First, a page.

Editorial NoteTim Meyer, Editor in Chief
Epidemiology of sudden cardiac death and sudden cardiac arrest with resultant disability during high school organized sport in JapanTo examine the incidence and survival rates of sudden cardiac arrest that were documented during school organized sports in Japan.
Longitudinal associations of childhood fitness and obesity profiles with midlife cognitive function: an Australian cohort studyClusters of low fitness and high obesity in childhood are associated with poorer health outcomes in later life, however their relationship with cognition is unknown. Identifying such profiles may inform strategies to reduce risk of cognitive decline. This study examined whether specific profiles of childhood fitness and obesity were associated with midlife cognition.
Return to exercise post-COVID-19 infection: A pragmatic approach in mid-2022With over half a billion cases of COVID-19 reported globally since December 2019, medical knowledge of COVID-19, its mode of transmission, clinical manifestations and possible long-term complications has increased significantly. Advice regarding investigation, management and return to exercise has also changed over this time in line with emerging evidence, vaccine distribution and the features of new variants. This editorial seeks to synthesize the current knowledge on return to exercise following COVID-19 infection, based on current scientific literature and real-world experience.
Low energy intake (RED-S), hamstring injuries in cricketeers and exercise during pregnancy - relevant (clinical) topics from sports practiceThis issue of JSAMS features several articles with high practical relevance of which I would like to highlight three:
Comparison of different test protocols to determine maximal lactate steady state intensity in swimmingThis study compared step test, lactate minimum (LM) test and reverse lactate threshold (RLT) test protocols with maximal lactate steady state (MLSS) in free-swimming. All test protocols used fixed duration increments and high work-rate resolution (≤ 0.03 m·s−1) to ensure high sensitivity.
What are the employment prospects for Australian Sport Scientists?The most recent unemployment figures released on April 14th show that only 4% of the labour force across Australia was unemployed in March 2022.1 But what are the employment prospects for Australian Sport Scientists entering in the labour force now and in the future? No doubt the industry was disrupted over the past 2 years since the onset of the COVID-19 pandemic, but the accreditation standards set forth by Exercise Sport Science Australia (ESSA) that have been adopted by Australian Universities when training their sport science students should have ensured the development of a rigorous set of graduate skills and qualities, which in many cases can be transferrable to a variety of settings.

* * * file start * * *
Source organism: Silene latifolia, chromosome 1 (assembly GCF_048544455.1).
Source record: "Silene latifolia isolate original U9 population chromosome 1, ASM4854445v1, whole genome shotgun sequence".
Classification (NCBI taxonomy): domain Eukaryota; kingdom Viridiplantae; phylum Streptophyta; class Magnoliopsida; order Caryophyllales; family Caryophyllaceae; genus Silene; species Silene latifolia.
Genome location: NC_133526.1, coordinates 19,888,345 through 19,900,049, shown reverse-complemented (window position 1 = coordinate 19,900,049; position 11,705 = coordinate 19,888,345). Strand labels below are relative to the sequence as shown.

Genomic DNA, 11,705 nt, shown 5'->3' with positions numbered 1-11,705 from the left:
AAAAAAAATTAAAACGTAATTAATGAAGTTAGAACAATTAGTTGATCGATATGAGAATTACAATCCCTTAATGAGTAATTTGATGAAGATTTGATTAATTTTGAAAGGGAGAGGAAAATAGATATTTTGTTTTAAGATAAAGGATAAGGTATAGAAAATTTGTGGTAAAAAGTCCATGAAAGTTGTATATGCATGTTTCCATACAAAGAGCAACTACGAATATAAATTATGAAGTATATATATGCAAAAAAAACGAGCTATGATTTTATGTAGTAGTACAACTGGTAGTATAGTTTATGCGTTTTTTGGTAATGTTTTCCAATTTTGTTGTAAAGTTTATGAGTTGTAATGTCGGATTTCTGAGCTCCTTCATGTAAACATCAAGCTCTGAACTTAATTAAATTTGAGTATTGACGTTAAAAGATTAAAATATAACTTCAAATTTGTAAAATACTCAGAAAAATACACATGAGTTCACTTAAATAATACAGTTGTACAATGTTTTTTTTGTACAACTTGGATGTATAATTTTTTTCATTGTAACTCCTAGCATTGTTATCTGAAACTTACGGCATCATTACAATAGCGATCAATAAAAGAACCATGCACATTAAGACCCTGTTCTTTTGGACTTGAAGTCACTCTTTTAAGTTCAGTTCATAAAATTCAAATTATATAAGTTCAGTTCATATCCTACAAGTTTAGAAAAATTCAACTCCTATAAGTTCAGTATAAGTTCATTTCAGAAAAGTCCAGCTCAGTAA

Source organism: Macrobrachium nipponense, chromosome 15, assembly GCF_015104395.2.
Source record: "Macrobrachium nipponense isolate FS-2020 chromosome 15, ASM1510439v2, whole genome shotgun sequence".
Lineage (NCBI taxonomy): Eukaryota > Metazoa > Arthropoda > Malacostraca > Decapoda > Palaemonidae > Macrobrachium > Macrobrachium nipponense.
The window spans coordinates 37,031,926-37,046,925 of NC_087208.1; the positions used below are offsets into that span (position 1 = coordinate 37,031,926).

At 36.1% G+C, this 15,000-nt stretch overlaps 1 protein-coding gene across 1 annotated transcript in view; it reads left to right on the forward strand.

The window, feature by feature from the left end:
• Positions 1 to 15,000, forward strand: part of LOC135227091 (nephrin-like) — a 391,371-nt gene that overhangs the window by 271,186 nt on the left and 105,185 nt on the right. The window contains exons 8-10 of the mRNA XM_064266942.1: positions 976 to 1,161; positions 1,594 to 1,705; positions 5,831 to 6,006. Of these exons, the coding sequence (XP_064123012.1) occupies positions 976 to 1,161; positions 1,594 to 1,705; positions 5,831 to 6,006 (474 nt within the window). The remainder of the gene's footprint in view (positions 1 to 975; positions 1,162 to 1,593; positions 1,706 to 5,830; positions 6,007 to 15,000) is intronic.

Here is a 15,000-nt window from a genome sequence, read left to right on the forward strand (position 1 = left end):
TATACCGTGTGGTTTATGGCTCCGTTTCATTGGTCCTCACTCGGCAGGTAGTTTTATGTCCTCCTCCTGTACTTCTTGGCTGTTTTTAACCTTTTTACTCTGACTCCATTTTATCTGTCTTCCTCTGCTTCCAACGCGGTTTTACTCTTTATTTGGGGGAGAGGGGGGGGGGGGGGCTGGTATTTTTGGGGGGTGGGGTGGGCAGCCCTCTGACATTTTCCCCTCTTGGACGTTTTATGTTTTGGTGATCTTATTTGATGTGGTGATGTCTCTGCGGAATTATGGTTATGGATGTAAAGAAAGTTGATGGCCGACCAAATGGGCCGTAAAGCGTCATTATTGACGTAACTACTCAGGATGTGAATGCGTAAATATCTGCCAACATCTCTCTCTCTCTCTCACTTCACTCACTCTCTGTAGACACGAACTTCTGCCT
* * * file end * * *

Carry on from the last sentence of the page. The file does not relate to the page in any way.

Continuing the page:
Neck strength and concussion prevalence in football and rugby athletesTo determine the maximal isometric neck strength of male and female rugby and football (soccer) athletes, and to investigate the relationship between neck strength and sport played, sex, age, anthropometric measurements and concussion history.
Imminent topics in cardiac screening and injury recordingThis issue of JSAMS addresses two burning topics of current sports medicine and sport science - mainly from a scientific but also from a practitioner´s perspective:
Australian guidelines for physical activity in pregnancy and postpartumTo develop Australian guidelines on physical activity/exercise during pregnancy and the postpartum period.
Can heat exposure improve exercise performance?As part of a new set of initiatives, the JSAMS editor group established the early goal in 2022 of increasing the social media activity of our journals. Many academic journals have demonstrated over the past few years the increased importance of a strong social media presence. Dissemination of information on platforms such as Twitter, Instagram and YouTube help maximise a journal’s impact and reach across a variety of different stakeholders, which is particularly important for JSAMS and its new sister journal JSAMS Plus, as we seek to best serve both our academic and practitioner readership.
Sports Dietitian practices for assessing and managing athletes at risk of low energy availability (LEA)To characterise the assessment and management practices employed by Sports Dietitians when assessing and managing athletes at risk of low energy availability (LEA).
Hamstring injuries in England and Wales elite men's domestic cricket from 2010 to 2019Describe hamstring injury incidence across competition formats, activity at time of injury, and time of season, facilitating the identification of injury risk factors in elite men's senior First-Class County Cricket.